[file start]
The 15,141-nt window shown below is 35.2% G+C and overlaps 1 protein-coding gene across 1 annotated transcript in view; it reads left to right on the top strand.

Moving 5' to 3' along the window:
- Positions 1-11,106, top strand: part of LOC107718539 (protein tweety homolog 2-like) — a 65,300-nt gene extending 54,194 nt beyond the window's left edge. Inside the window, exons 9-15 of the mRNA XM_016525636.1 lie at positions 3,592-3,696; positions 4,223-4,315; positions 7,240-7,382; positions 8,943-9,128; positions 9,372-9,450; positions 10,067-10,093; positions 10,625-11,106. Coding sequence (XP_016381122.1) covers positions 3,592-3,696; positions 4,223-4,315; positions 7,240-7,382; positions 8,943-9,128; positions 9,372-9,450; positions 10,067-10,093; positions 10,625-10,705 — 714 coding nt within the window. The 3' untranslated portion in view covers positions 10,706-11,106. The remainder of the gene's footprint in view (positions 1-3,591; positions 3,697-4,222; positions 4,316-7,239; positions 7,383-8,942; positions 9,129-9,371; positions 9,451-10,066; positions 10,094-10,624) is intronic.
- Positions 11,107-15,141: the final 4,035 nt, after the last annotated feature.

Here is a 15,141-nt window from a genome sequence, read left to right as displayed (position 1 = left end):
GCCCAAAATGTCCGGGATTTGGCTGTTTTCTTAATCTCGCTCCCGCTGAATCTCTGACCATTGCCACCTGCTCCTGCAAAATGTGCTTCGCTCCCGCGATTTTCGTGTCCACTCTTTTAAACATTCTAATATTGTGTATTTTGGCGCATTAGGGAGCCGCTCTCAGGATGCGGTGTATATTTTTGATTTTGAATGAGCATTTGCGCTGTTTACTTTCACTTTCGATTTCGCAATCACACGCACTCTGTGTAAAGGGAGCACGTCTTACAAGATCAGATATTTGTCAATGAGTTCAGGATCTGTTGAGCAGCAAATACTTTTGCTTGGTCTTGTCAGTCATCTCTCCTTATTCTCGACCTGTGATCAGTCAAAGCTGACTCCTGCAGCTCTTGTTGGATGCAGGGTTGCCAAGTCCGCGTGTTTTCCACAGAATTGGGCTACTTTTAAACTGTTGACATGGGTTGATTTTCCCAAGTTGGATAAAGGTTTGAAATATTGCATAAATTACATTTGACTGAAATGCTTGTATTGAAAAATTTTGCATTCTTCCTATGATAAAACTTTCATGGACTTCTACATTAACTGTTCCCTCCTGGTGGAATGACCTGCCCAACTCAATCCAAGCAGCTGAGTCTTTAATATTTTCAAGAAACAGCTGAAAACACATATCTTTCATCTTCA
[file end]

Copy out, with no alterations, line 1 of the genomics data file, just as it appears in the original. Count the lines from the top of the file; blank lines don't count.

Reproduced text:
The 15,141-nt window shown below is 35.2% G+C and overlaps 1 protein-coding gene across 1 annotated transcript in view; it reads left to right on the top strand.